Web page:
I grew up in a world where parishoners referred to their pastors as preachers. I understand why some folks these days dislike the word, evoking for many grainy images of fire-belching crazies sweating like hogs and literally scaring the hell out of people. You don’t have to read too many stories, like Dennis Covington’s wonderful Salvation on Sand Mountain (the true saga of the snake-handling preacher of the Church of Jesus Christ with Signs Following who tried to murder his wife with a crate of his rattlers), before you get the idea that preachers can be crazy coots.
This is too bad. In its truest sense, to preach means to announce (to declare) good news. To preach is not to blast wild, thoughtless words or to pretend to own a private hotline for divine truth. Rather, to preach is to refuse to stay silent when a soul is weary or a body undone.
A preacher believes we are starved for a good word, but the preacher will not surrender to the cynical belief that all the good words are gone. A preacher speaks up when the silence deafens, when we are desperate for a bit of light or hope. But a preacher also knows when to stop the talking, when to surrender the floor and let the quiet speak. A preacher tells the old story, and a true preacher simply lets this story stand, bearing its own weight, fully aware that the truth will both console and confound. The preacher does not use the Story or the Good Book (or words like gospel, disciple, biblical) as artillery or to build a following. A true preacher will not stand by when God’s grace or God’s mysteries suffer at the hands of boisterous, angry rhetoric or are desecrated by cliquish Christianity.
A preacher courageously opens her mouth when she sees how parched we are for words of life. A preacher weeps like Jeremiah when words will no longer do. A preacher sings a Psalm when darkness threatens to snuff out the hope. A preacher grieves when our foolish choices steer us toward death. A preacher gets riled when the poor are trampled or the powerful mock mercy. A preacher gets feisty whenever arrogant buffoons tarnish the stole.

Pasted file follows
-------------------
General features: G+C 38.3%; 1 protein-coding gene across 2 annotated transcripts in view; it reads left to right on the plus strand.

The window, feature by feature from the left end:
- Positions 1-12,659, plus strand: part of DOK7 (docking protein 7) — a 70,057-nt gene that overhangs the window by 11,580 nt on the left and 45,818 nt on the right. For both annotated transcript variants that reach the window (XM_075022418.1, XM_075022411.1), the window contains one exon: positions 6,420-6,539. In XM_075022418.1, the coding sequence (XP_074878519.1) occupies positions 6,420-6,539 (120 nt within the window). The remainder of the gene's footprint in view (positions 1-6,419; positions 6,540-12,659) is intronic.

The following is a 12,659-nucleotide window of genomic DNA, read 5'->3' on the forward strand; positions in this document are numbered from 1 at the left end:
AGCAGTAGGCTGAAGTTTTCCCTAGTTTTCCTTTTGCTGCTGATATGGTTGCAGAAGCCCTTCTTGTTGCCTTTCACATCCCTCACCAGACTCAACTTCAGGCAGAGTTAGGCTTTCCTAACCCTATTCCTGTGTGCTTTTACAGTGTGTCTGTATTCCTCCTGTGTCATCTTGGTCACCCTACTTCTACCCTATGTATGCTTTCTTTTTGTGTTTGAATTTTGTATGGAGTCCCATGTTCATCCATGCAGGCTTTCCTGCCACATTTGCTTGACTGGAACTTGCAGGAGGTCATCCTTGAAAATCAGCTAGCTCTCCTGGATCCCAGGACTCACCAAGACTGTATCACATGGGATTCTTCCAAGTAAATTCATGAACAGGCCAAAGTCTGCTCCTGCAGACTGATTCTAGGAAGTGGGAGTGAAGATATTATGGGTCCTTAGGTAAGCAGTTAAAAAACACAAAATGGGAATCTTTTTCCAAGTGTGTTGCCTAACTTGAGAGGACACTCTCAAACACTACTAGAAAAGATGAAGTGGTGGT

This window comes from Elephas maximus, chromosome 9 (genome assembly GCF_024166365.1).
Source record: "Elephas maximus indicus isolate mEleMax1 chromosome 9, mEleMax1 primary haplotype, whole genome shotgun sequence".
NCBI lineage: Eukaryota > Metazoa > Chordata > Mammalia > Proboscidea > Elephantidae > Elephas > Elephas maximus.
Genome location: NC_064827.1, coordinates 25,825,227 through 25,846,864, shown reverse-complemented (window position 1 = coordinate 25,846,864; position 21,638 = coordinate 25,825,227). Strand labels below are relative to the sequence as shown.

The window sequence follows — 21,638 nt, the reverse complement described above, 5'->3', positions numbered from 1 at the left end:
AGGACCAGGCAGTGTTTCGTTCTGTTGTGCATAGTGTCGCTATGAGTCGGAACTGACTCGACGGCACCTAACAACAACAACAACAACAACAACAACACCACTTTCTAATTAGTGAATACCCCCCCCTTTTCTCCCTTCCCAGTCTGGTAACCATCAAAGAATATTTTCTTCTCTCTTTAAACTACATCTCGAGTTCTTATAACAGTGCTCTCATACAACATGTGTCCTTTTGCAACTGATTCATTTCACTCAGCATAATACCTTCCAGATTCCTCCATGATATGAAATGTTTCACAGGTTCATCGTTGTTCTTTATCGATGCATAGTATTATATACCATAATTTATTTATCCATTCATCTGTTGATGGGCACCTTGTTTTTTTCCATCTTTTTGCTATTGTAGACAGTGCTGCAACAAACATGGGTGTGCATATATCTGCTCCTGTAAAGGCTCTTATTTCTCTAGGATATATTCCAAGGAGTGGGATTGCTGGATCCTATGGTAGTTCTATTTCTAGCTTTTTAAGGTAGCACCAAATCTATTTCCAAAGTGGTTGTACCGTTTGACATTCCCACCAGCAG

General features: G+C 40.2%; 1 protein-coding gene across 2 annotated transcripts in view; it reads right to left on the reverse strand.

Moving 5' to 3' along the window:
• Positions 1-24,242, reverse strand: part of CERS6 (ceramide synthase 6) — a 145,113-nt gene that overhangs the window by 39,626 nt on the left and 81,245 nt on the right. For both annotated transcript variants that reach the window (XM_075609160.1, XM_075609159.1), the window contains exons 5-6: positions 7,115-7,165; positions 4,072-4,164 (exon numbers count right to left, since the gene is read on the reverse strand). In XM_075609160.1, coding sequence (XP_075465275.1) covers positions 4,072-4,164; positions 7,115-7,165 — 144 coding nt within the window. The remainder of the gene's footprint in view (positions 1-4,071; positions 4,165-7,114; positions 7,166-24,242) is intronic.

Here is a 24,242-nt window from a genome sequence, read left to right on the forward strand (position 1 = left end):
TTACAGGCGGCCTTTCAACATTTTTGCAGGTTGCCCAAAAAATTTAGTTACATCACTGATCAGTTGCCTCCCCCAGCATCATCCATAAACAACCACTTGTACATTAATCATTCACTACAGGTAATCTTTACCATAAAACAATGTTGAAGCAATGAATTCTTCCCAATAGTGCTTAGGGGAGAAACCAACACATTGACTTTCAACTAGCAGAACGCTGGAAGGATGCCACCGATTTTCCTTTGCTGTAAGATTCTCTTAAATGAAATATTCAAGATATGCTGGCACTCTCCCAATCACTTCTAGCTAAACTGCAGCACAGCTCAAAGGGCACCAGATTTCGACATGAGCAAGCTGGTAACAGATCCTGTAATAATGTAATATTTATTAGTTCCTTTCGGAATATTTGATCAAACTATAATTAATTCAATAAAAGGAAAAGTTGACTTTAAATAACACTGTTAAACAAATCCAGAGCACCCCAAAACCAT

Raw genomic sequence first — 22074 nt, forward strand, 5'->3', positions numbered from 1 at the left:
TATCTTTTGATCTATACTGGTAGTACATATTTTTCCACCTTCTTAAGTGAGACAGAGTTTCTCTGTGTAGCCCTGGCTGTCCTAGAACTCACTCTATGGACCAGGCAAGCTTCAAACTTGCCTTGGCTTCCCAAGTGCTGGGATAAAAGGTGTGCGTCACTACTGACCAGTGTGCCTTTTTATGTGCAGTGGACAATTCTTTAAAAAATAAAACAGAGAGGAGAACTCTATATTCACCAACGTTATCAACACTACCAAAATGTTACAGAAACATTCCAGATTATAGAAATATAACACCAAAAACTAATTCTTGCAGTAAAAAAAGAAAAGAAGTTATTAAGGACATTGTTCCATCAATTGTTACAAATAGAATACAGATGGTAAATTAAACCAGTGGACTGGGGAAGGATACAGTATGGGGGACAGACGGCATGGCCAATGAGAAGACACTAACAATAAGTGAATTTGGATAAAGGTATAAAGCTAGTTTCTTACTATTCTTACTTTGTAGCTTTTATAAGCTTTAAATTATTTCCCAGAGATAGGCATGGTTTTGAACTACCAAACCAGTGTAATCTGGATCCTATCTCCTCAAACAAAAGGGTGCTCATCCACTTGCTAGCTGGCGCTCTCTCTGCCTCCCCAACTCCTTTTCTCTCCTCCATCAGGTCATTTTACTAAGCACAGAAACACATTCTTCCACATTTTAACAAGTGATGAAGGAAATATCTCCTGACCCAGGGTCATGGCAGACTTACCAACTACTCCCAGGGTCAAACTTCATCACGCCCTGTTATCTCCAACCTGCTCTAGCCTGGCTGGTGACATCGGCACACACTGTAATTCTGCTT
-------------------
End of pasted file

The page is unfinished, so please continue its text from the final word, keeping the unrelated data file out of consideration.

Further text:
To preach, in the old sense, is not a theatrical display or the opportunity for a polished speaker to wow the crowd. A preacher speaks to the very people surrounding him, the ones who need God’s voice in this one moment and amid these unique details. A preacher offers whatever he holds within his soul, whether born in travail or in joy, then gives that true thing fully, and humbly, to the people he loves. The preacher listens before she speaks, and afterwards too. Preaching is, as Marilynne Robinson says, one side of a passionate conversation.
If a preacher rarely laughs, or never cries, I do not trust him. Are we paying any attention at all to our world, to our God, to our own heart? Do we see the beauty, or the weariness, of those who receive our words? Do we have any inkling of the vast generosity and holy love of the One in whose name we speak? A preacher does not have a bully pulpit, but a meeting place from which to say again and again: God is here.
Karl Barth said that when he stood behind a pulpit, he assumed there would always be at least one person listening who, when hearing the story of scandalous grace, would surely be asking themselves: Could this possibly be true? “Then,” Barth said, “I preach to that person.”
Barth offers as good a description of preaching as I could muster. Preach to that single soul, to that one who’s desperate for a fresh possibility, a truly good word. This kind of preaching, this kind of life, will never grow old.